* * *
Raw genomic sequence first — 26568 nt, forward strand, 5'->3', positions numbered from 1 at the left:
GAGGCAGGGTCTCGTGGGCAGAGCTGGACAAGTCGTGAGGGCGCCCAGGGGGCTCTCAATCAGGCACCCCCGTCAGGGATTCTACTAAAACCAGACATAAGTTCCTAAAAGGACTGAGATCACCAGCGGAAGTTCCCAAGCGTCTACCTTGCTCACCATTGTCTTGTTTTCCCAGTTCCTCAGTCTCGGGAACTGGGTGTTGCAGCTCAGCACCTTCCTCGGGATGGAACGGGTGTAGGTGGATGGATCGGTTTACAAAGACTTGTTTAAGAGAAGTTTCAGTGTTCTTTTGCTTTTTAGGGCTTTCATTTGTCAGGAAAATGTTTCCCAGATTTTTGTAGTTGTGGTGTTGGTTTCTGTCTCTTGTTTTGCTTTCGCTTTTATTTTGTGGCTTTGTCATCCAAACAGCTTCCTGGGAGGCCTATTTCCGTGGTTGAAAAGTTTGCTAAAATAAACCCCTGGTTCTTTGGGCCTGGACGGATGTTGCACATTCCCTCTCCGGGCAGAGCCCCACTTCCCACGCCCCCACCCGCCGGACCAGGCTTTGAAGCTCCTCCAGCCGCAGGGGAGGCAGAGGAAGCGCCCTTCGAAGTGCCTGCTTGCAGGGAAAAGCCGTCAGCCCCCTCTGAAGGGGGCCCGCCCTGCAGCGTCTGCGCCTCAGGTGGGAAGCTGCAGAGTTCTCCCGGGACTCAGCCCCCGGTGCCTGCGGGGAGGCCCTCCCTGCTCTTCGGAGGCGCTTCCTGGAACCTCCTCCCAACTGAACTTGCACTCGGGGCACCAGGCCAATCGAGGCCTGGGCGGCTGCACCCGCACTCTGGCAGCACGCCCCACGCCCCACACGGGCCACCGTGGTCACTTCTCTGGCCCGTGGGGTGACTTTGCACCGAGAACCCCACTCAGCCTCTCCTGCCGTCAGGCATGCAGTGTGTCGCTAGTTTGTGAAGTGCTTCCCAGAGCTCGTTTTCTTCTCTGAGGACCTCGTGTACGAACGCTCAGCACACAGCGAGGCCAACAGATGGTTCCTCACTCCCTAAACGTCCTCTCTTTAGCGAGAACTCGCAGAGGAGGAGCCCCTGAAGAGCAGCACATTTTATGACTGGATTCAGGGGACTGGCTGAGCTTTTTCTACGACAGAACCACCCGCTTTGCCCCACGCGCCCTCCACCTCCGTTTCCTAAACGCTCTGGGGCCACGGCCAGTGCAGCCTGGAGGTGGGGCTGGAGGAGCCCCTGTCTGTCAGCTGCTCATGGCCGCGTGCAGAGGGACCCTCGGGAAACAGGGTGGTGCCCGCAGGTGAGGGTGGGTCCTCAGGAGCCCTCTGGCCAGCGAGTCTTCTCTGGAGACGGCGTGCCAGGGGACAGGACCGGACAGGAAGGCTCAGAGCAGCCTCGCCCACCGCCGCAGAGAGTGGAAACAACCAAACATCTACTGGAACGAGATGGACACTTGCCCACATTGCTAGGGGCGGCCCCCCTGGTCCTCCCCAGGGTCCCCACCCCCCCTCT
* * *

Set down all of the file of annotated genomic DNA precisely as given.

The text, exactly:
Raw genomic sequence first — 26568 nt, forward strand, 5'->3', positions numbered from 1 at the left:
GAGGCAGGGTCTCGTGGGCAGAGCTGGACAAGTCGTGAGGGCGCCCAGGGGGCTCTCAATCAGGCACCCCCGTCAGGGATTCTACTAAAACCAGACATAAGTTCCTAAAAGGACTGAGATCACCAGCGGAAGTTCCCAAGCGTCTACCTTGCTCACCATTGTCTTGTTTTCCCAGTTCCTCAGTCTCGGGAACTGGGTGTTGCAGCTCAGCACCTTCCTCGGGATGGAACGGGTGTAGGTGGATGGATCGGTTTACAAAGACTTGTTTAAGAGAAGTTTCAGTGTTCTTTTGCTTTTTAGGGCTTTCATTTGTCAGGAAAATGTTTCCCAGATTTTTGTAGTTGTGGTGTTGGTTTCTGTCTCTTGTTTTGCTTTCGCTTTTATTTTGTGGCTTTGTCATCCAAACAGCTTCCTGGGAGGCCTATTTCCGTGGTTGAAAAGTTTGCTAAAATAAACCCCTGGTTCTTTGGGCCTGGACGGATGTTGCACATTCCCTCTCCGGGCAGAGCCCCACTTCCCACGCCCCCACCCGCCGGACCAGGCTTTGAAGCTCCTCCAGCCGCAGGGGAGGCAGAGGAAGCGCCCTTCGAAGTGCCTGCTTGCAGGGAAAAGCCGTCAGCCCCCTCTGAAGGGGGCCCGCCCTGCAGCGTCTGCGCCTCAGGTGGGAAGCTGCAGAGTTCTCCCGGGACTCAGCCCCCGGTGCCTGCGGGGAGGCCCTCCCTGCTCTTCGGAGGCGCTTCCTGGAACCTCCTCCCAACTGAACTTGCACTCGGGGCACCAGGCCAATCGAGGCCTGGGCGGCTGCACCCGCACTCTGGCAGCACGCCCCACGCCCCACACGGGCCACCGTGGTCACTTCTCTGGCCCGTGGGGTGACTTTGCACCGAGAACCCCACTCAGCCTCTCCTGCCGTCAGGCATGCAGTGTGTCGCTAGTTTGTGAAGTGCTTCCCAGAGCTCGTTTTCTTCTCTGAGGACCTCGTGTACGAACGCTCAGCACACAGCGAGGCCAACAGATGGTTCCTCACTCCCTAAACGTCCTCTCTTTAGCGAGAACTCGCAGAGGAGGAGCCCCTGAAGAGCAGCACATTTTATGACTGGATTCAGGGGACTGGCTGAGCTTTTTCTACGACAGAACCACCCGCTTTGCCCCACGCGCCCTCCACCTCCGTTTCCTAAACGCTCTGGGGCCACGGCCAGTGCAGCCTGGAGGTGGGGCTGGAGGAGCCCCTGTCTGTCAGCTGCTCATGGCCGCGTGCAGAGGGACCCTCGGGAAACAGGGTGGTGCCCGCAGGTGAGGGTGGGTCCTCAGGAGCCCTCTGGCCAGCGAGTCTTCTCTGGAGACGGCGTGCCAGGGGACAGGACCGGACAGGAAGGCTCAGAGCAGCCTCGCCCACCGCCGCAGAGAGTGGAAACAACCAAACATCTACTGGAACGAGATGGACACTTGCCCACATTGCTAGGGGCGGCCCCCCTGGTCCTCCCCAGGGTCCCCACCCCCCCTCT